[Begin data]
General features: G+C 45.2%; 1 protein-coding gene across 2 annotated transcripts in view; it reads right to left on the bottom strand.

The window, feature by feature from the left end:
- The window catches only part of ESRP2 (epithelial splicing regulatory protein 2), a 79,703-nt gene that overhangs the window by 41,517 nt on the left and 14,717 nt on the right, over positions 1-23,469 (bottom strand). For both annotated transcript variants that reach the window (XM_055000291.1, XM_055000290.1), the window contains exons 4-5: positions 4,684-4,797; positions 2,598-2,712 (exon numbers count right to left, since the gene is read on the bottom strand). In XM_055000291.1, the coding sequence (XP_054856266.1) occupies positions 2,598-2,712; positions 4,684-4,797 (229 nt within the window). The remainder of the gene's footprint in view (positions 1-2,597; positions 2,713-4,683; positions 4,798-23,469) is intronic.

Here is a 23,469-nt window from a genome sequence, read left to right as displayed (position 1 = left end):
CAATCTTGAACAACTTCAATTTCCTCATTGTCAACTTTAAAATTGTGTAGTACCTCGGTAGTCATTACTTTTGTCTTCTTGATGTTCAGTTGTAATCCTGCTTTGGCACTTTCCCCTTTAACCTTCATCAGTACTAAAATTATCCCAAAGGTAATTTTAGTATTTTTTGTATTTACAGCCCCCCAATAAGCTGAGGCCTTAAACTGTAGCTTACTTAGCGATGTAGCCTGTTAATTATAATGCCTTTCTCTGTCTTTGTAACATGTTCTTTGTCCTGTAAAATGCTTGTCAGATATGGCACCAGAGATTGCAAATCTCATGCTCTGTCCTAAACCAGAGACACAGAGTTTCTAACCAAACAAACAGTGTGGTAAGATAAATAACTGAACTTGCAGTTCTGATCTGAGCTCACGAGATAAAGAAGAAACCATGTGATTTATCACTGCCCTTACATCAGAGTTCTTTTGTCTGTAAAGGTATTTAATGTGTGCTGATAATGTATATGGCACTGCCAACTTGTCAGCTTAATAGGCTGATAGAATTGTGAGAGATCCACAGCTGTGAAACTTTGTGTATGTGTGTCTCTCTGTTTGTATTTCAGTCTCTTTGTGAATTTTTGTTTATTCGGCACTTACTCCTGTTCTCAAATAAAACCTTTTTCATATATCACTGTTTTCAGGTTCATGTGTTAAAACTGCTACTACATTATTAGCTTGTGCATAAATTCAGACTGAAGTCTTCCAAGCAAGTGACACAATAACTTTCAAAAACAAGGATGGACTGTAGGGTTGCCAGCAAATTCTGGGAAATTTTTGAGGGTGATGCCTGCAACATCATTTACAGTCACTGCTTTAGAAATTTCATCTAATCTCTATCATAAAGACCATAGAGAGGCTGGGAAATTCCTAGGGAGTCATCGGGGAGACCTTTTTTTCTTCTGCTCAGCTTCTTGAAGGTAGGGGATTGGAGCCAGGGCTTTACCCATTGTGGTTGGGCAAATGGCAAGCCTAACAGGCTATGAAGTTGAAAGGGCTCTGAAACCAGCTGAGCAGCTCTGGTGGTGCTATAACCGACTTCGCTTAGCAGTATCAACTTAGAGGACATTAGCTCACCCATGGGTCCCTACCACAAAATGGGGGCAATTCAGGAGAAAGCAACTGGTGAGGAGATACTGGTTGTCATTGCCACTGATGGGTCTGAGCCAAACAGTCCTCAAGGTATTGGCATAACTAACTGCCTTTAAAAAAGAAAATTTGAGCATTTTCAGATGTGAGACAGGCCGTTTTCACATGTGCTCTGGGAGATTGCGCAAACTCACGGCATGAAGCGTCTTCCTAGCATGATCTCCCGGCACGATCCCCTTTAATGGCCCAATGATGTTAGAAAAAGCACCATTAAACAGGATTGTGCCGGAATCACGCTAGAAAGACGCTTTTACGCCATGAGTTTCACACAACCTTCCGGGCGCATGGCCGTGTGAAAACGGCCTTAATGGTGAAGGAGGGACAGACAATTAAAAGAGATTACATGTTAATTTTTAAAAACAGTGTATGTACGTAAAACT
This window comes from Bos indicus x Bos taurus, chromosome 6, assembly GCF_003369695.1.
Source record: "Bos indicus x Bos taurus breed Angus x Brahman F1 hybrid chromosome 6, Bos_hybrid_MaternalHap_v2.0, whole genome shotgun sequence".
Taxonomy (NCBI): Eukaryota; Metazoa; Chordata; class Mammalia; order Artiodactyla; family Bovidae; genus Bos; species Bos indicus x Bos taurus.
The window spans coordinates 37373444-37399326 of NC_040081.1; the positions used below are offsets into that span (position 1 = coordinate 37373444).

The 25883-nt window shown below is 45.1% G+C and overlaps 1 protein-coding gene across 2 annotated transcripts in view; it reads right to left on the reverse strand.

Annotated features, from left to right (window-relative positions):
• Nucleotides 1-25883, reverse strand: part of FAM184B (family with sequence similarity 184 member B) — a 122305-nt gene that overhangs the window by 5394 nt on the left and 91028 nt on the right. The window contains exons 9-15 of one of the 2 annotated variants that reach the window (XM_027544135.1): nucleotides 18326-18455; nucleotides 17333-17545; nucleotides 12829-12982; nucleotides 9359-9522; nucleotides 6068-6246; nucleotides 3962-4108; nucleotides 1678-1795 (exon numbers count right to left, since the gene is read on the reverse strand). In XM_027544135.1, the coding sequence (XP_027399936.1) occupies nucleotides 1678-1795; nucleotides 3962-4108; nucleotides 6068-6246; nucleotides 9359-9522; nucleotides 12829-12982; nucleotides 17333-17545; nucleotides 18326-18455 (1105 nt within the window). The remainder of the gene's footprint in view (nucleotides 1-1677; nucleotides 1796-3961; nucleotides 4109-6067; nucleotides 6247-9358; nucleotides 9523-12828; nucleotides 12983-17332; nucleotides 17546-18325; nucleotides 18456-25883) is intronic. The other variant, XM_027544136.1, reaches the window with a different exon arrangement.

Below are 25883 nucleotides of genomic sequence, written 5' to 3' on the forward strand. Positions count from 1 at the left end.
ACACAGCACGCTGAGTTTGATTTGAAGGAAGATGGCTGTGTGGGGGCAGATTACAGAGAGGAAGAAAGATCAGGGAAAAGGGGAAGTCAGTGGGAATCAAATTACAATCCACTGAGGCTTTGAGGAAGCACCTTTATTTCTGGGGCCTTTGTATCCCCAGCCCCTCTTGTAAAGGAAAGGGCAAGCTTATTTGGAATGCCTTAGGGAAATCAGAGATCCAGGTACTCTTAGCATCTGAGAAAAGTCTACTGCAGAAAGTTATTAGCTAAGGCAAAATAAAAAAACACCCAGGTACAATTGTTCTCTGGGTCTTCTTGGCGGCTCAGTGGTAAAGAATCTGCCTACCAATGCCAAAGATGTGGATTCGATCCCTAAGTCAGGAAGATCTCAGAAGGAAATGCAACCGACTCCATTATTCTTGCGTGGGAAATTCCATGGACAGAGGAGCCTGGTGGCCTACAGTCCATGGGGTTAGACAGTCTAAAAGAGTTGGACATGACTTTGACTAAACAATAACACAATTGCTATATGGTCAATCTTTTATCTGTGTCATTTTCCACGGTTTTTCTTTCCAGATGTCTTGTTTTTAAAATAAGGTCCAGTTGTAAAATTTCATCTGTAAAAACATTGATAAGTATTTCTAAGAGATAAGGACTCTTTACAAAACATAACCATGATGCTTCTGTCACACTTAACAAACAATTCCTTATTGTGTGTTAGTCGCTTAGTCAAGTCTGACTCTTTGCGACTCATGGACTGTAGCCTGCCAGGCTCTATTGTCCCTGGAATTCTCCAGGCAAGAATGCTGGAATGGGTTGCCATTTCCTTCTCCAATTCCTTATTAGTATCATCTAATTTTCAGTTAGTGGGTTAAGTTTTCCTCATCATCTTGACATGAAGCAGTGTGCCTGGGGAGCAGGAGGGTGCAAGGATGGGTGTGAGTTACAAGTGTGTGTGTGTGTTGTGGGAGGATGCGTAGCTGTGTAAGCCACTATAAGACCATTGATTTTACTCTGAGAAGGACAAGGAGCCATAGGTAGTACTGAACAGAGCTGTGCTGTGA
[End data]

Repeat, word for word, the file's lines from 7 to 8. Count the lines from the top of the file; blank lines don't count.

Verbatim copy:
Source record: "Bos indicus x Bos taurus breed Angus x Brahman F1 hybrid chromosome 6, Bos_hybrid_MaternalHap_v2.0, whole genome shotgun sequence".
Taxonomy (NCBI): Eukaryota; Metazoa; Chordata; class Mammalia; order Artiodactyla; family Bovidae; genus Bos; species Bos indicus x Bos taurus.